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We are energised by our work in renewables

Posted on 08 March 2021

We are energised by our work in renewables

There’s no doubt about it, renewable technologies are the way forward. The UK’s climate change goals are ambitious and we’re proud to support a wide variety of businesses that are making a prominent contribution to global, low-carbon objectives.

Osprey has been working with the renewables sector for over 15 years. This means we’ve seen the momentum in renewables increase at first-hand. It also gives us a unique insight.

There’s a consensus that renewable energy marks the biggest victory yet in the fight against global warming. Solar and wind are proliferating, new technologies are on the horizon, and the UK’s energy industry may now have the momentum to help it achieve some ambitious low-carbon targets.

In fact, the idea of not making the transition to renewable energy is now an anathema. Renewable energy is an essential part of the strategy to reduce carbon emissions, and Government’s most recent policy-push for the wind sector signals the enthusiasm for bold levels of ambition: by 2030, the wind sector alone could be producing up to one third of the UK’s electricity needs.

We feel this surge of activity in our project schedules and, as a British company, living and working both locally and globally, we’re enthused by the aspirations that fuel the UK’s renewable targets.

Altogether, solar, wind and hydropower resources combined generate more than a quarter of the world’s electricity already; in China and India, it’s likely that share will surpass 60% by 2050, and the Climate Change Act 2008 committed the UK to reducing its carbon emissions by at least 100% (relative to 1990 levels), before 2050.

Most people agree that’s a brave ambition. In theory? Feasible. In practice? Challenging. We’ll need sustained policy interventions across the sector, many of which will be complex, costly and time-consuming. However, on the positive side, the support for renewables is increasing all the time, as is the availability of logistics’ innovation and insight.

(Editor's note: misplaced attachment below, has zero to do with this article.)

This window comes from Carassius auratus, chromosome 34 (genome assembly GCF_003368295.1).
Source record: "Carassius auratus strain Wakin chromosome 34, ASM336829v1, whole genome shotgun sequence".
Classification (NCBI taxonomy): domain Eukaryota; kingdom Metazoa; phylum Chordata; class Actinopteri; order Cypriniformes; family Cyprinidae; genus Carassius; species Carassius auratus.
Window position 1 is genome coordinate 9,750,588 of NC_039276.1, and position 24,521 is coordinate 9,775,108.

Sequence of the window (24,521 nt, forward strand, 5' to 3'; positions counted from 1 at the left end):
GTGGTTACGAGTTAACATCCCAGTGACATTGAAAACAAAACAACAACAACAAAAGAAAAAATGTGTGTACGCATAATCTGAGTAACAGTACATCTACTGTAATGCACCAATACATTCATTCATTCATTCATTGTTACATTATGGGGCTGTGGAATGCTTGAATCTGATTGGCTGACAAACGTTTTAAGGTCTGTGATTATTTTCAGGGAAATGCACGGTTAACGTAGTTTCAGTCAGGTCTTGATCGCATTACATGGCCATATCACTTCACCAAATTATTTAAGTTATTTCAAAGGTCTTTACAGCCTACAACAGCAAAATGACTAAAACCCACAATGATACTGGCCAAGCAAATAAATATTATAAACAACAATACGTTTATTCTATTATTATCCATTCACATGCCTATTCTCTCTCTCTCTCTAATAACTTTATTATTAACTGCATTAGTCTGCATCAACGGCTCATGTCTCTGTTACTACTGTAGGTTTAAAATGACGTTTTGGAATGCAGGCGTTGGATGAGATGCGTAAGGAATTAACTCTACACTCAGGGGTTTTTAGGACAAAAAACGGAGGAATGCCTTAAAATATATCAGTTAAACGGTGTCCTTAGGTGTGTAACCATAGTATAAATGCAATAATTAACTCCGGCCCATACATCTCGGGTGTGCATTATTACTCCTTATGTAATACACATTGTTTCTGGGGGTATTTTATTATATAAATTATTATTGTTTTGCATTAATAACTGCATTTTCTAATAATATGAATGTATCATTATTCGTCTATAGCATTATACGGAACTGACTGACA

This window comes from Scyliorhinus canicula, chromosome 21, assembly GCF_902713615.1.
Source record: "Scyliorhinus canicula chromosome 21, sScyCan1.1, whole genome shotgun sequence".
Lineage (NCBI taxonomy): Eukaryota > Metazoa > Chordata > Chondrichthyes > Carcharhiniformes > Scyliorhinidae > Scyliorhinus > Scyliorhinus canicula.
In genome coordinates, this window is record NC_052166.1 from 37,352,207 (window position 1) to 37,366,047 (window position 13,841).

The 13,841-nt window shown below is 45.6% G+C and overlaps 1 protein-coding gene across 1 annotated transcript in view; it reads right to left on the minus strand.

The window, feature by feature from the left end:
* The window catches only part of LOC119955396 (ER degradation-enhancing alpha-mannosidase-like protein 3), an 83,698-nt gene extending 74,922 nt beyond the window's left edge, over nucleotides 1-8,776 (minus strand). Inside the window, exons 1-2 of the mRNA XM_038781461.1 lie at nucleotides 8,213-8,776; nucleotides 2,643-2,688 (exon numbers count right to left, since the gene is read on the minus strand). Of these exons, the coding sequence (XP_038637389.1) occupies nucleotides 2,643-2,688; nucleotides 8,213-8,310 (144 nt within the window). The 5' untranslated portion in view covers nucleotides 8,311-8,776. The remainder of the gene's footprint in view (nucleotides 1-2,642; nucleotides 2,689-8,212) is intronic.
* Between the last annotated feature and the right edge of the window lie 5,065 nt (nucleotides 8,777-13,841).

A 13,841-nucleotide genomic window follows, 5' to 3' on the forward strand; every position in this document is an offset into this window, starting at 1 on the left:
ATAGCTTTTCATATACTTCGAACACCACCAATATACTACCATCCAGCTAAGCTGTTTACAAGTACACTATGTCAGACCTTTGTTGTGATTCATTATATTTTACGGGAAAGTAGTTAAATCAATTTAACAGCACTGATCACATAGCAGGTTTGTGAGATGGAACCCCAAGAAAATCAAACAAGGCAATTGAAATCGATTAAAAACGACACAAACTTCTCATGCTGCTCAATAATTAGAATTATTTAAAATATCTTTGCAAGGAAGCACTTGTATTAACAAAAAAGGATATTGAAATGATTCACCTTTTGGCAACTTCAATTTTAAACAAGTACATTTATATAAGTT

Delivering the desired increases in output will need major investment in current infrastructure and we’ll also need a combination of technologies – on and offshore wind farms, biomass power stations and hydropower systems, solar technology and more.

We’ve worked with the leading renewable companies for years. But we don’t just deliver components to this sector, we try to deliver value by finding ways to work better, together. We strive to reduce risk and quantify uncertainty for developers in the planning, financing and execution phases of a project. The more certainty around outcomes, the quicker we can make the journey to a low carbon economy for everyone.

This snapshot of projects we’ve delivered shows the wide range of critical renewable infrastructure we’ve transported and installed, and our appetite for more…


We’ve been using our barges and heavy-lift equipment to transport the widest range of components out to 22 offshore wind farms. Everything from monopiles and transition pieces to nacelles and blades, over a hundred major components, which gives us a unique perspective on planning construction logistics.